To complete the selection process, contact and visit one or more schools using the programs you are considering. Speak with teachers and others who have experience with the program. Observe how the program works in action. Most programs can identify individuals or schools for a visit. At a minimum, and if distance and travel are problems, try to arrange extended telephone interviews with others who have used the program. If you are able to arrange visits, prepare carefully with a set of questions and discussion topics. With all the information you gather, your team will be well-equipped to complete the selection of a SELect program to support your SEL plan.

Step 6. Completing the Selection Process and Beyond

Once you have selected a program, there’s work to do to ensure the program is well-implemented. As part of planning, you will need to develop strategies for supporting implementation. Your committee should explore at least three kinds of on-site support: observation and feedback to teachers by program staff; meetings where teachers can discuss challenges and successes with colleagues who are more experienced with the program; and peer coaching by experienced teachers. Your school may also want to consider relatively new approaches to professional development such as incorporating the program into the school’s daily routines. Teachers might be given time to meet with one another and reflect on how things are going. Ideally, you will be able to use self-assessment tools provided by the program that can assist with this type of reflection.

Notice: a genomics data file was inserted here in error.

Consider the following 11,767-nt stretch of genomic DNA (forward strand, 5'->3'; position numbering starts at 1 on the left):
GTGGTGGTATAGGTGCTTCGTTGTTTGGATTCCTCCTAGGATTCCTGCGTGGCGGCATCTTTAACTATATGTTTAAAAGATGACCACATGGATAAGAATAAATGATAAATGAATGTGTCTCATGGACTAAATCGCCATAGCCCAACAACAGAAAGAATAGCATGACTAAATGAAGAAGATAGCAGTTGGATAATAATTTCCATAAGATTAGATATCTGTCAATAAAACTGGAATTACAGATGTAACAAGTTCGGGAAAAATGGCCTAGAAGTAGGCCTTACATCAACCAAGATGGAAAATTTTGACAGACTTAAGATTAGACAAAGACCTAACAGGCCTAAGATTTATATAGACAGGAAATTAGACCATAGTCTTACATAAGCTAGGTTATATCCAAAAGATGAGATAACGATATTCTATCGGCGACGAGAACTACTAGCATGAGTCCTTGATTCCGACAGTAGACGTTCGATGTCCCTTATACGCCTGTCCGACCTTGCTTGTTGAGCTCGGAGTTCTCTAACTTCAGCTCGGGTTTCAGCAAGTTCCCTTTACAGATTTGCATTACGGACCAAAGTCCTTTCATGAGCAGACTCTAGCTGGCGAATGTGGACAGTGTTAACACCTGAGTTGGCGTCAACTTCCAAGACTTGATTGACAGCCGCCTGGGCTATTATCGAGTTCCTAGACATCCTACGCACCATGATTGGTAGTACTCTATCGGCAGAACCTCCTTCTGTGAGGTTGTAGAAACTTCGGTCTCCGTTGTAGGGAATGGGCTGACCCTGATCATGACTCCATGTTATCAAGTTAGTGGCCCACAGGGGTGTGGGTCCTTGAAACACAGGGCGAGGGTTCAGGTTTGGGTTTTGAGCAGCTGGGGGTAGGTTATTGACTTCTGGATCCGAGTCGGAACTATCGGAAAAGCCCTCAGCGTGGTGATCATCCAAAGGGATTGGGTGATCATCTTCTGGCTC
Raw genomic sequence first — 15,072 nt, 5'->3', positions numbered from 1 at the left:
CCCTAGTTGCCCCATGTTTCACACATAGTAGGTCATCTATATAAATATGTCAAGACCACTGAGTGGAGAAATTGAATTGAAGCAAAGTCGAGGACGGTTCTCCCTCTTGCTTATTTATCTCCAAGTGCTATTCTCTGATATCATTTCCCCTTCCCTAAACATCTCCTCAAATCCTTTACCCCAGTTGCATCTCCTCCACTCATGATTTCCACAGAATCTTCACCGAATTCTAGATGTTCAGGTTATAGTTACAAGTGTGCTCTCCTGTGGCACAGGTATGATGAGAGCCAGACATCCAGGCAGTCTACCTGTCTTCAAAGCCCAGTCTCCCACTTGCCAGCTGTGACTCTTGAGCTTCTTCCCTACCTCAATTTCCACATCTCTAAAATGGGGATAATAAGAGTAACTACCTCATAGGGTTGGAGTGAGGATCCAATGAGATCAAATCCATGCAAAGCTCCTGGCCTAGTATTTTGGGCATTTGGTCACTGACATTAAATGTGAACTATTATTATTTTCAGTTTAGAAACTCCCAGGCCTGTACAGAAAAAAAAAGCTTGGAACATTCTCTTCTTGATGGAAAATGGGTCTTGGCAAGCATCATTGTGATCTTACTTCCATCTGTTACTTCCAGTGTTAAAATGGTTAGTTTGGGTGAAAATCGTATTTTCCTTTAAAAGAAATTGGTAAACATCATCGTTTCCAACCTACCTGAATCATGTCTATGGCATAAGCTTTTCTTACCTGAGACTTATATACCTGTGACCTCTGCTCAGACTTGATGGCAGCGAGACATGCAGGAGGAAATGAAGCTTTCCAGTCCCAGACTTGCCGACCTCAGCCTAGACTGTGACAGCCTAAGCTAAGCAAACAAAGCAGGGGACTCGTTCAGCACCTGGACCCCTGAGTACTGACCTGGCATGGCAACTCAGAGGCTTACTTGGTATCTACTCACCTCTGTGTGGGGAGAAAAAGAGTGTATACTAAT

Your team should also develop a plan for monitoring progress and impact by using implementation and student outcome data. Although there is strong evidence suggesting SEL programs can improve students’ behavior and academic performance, it is always important to monitor a program’s effects in each local context. Meeting regularly to discuss and identify challenges to overcome and successes to celebrate should be an important priority.

Once you have selected the program, you will also need to develop a plan for first-year implementation. It may make sense to start with a modest effort and build on solid success. For example, you might decide to pilot a program in one school, or in several grades in several schools. You will also need to develop strategies for supporting implementation. Going forward it will be important to continue to evaluate and assess whether the selected program is well-received and also achieves its goals in promoting SEL in students.